"You see Andre Branch really focused and really capturing every opportunity," Bradley said.

Fifth-round pick Chris Smith doesn’t fit the Jaguars’ typical measurables for what they want in a LEO -- a hybrid end/linebacker whose primary responsibility is rushing the passer -- but they liked what they saw from him during Senior Bowl week so they took a chance. The 6-foot-1, 266-pound Smith is a little shorter than ideal, but he has long arms and runs well.

"He had a couple good rushes [Wednesday] and I think he’s a guy that the more comfortable he gets and the more reps he gets we’ll see what he’s doing," Bradley said. "He’s got the traits we’re looking for. Now we just need to see it in training camp."

Second-year player Ryan Davis played in seven games last season and had one sack and made one huge play: an interception that sealed the Jaguars’ victory in Houston. He is another player who doesn’t have the typical LEO size (he’s 6-2, 260) but he’s an effort guy and the Jaguars are intrigued by his development.

Gerald Rivers is another second-year player that has worked at LEO. He has the prototypical LEO size (6-5, 258).

The key traits Branch, Smith, Davis and Rivers all share are youth and potential. At 34, Babin wasn’t going to get any better. It’s likely, even with reduced snaps because of the addition of the 32-year-old Clemons (58 career sacks), that he was going to be less effective. But there is room for improvement for the four younger (and cheaper) players, and that is better for the health of the roster beyond the 2014 season.
JACKSONVILLE, Fla. -- The Jaguars’ already-struggling pass rush took another hit Monday when leo Jason Babin, the team’s sack leader in 2013, voided the final two years of his contract and became an unrestricted free agent.

Babin
That leaves the Jaguars with just two leos on the roster: third-year player Andre Branch and Gerald Rivers, an undrafted rookie the team claimed in December. Red Bryant, whom the team signed on Saturday, plays on the opposite side and that end’s primary responsibility is stopping the run.

The Jaguars were already expected to be active in free agency in trying to find another pass rusher but Babin’s decision adds a little more urgency. The team may address the area in the draft -- with Jadeveon Clowney or Khalil Mack in the first round, for example -- but it still would be beneficial to have a veteran presence at that spot the locker room.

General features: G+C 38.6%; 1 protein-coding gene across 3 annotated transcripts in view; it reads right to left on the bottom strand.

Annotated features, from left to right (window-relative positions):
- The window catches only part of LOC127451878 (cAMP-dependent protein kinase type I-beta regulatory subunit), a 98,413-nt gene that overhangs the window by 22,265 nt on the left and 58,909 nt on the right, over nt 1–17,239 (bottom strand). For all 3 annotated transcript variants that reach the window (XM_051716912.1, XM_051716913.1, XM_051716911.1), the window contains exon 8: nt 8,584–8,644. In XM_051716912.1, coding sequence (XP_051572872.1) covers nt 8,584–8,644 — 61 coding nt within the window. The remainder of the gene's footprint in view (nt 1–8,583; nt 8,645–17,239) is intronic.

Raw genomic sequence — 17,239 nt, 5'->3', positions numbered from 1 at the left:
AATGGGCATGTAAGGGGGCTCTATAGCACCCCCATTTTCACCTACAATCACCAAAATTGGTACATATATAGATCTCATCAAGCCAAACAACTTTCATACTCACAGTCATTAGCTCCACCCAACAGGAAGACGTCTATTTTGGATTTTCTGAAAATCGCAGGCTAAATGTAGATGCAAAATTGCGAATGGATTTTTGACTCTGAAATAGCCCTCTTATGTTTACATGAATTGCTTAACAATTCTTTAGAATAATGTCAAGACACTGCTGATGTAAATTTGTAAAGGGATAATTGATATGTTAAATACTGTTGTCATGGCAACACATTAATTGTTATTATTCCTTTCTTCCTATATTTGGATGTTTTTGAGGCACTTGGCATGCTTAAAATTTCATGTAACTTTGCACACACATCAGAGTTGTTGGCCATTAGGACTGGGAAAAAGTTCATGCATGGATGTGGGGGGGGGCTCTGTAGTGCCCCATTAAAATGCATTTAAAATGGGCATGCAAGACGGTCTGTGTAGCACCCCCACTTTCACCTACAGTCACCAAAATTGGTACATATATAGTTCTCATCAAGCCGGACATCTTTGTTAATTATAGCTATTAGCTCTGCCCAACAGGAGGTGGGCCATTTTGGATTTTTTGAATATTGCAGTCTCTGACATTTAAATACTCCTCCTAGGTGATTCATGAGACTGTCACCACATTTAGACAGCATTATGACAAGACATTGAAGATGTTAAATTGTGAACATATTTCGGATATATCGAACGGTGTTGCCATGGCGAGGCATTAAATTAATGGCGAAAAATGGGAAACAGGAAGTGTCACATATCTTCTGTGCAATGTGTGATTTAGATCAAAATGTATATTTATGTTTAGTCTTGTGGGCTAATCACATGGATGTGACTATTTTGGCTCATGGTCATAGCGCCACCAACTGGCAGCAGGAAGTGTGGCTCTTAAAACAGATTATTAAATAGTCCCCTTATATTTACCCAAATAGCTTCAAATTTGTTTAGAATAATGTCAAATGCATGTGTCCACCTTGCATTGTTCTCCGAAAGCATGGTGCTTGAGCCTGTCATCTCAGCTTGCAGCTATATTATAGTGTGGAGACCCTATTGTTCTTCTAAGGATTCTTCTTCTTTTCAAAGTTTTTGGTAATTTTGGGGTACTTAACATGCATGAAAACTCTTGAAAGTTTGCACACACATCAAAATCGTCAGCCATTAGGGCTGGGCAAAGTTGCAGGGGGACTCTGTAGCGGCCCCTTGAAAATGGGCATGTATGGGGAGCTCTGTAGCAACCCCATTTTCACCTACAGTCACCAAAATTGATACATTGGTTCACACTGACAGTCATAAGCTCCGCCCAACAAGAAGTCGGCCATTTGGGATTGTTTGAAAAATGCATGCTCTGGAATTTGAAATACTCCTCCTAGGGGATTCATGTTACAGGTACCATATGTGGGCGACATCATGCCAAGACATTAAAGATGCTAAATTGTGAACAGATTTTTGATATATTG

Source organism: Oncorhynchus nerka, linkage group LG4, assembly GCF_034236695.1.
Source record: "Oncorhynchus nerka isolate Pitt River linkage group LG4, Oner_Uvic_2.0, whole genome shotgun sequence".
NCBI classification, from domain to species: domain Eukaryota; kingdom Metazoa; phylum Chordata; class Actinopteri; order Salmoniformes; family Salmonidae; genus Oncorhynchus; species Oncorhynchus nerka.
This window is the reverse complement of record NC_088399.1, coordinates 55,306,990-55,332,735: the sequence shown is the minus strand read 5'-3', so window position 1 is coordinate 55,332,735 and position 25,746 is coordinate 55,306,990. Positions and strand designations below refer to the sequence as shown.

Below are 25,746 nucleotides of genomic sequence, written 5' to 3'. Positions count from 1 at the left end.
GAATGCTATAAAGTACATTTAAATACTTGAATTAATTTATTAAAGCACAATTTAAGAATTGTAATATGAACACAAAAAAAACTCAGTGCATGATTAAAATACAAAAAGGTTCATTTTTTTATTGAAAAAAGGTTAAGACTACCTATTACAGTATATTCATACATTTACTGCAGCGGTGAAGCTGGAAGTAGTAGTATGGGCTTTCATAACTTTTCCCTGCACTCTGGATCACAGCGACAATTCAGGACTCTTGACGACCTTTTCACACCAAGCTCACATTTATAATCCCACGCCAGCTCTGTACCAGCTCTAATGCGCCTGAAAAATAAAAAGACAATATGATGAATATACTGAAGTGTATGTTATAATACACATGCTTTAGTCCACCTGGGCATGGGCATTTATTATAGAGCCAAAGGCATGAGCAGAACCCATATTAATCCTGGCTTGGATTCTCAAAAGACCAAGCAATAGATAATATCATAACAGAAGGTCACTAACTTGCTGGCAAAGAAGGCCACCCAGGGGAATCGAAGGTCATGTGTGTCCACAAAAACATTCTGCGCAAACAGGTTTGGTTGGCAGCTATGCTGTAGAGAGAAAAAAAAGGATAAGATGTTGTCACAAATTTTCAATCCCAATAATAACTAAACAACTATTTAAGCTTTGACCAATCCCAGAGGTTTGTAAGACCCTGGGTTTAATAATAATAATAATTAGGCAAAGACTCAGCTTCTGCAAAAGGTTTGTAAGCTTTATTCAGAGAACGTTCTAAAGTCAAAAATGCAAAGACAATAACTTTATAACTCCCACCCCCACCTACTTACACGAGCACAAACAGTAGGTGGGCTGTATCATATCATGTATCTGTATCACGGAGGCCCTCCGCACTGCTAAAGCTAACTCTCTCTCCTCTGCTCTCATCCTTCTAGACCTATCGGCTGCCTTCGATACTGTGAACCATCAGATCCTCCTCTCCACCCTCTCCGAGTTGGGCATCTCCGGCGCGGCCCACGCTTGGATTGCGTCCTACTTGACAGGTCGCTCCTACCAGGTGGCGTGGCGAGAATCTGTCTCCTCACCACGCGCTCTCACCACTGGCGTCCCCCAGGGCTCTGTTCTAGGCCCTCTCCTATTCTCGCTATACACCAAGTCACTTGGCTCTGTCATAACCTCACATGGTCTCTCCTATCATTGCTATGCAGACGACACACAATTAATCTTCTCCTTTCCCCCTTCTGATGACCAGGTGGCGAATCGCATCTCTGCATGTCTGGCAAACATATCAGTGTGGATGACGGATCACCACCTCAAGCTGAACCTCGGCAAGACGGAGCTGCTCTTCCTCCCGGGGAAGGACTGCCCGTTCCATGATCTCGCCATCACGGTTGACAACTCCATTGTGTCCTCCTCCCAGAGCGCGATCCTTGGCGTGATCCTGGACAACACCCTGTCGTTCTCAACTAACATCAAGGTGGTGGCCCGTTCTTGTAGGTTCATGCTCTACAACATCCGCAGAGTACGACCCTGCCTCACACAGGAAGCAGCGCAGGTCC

There’s a solid chance Babin, who turns 34 in May, will re-sign with the Jaguars, albeit at a much more reasonable salary than the $6 million he was scheduled to make in each of the next two seasons. He’s not a double-digit sack guy any longer, but he did lead the team with 7.5 sacks last season and coach Gus Bradley and defensive coordinator Bob Babich both said he has played better than his stats indicate.

Right now the Jaguars’ best pass rusher is Branch, the team’s under-achieving second-round draft pick in 2012. Gus Bradley, defensive line coach Todd Wash and Babich got Branch to be more consistent last season and he ended up finishing second with six sacks and nine quarterback pressures. Rivers played in two games with St. Louis before being cut and did not appear in a game for the Jaguars.

The market for pass rushers wasn’t that deep anyway and most of the remaining available players that fit as a leo -- a hybrid end/linebacker whose main responsibility is rushing the passer -- in the Jaguars’ scheme are second- and third-tier free agents.

Babin was able to void his contract because of a rule in the new collective bargaining agreement that allows a vested veteran claimed after the trading deadline -- which the Jaguars did in 2012 -- to declare themselves a free agent after the season following the season in which he was claimed.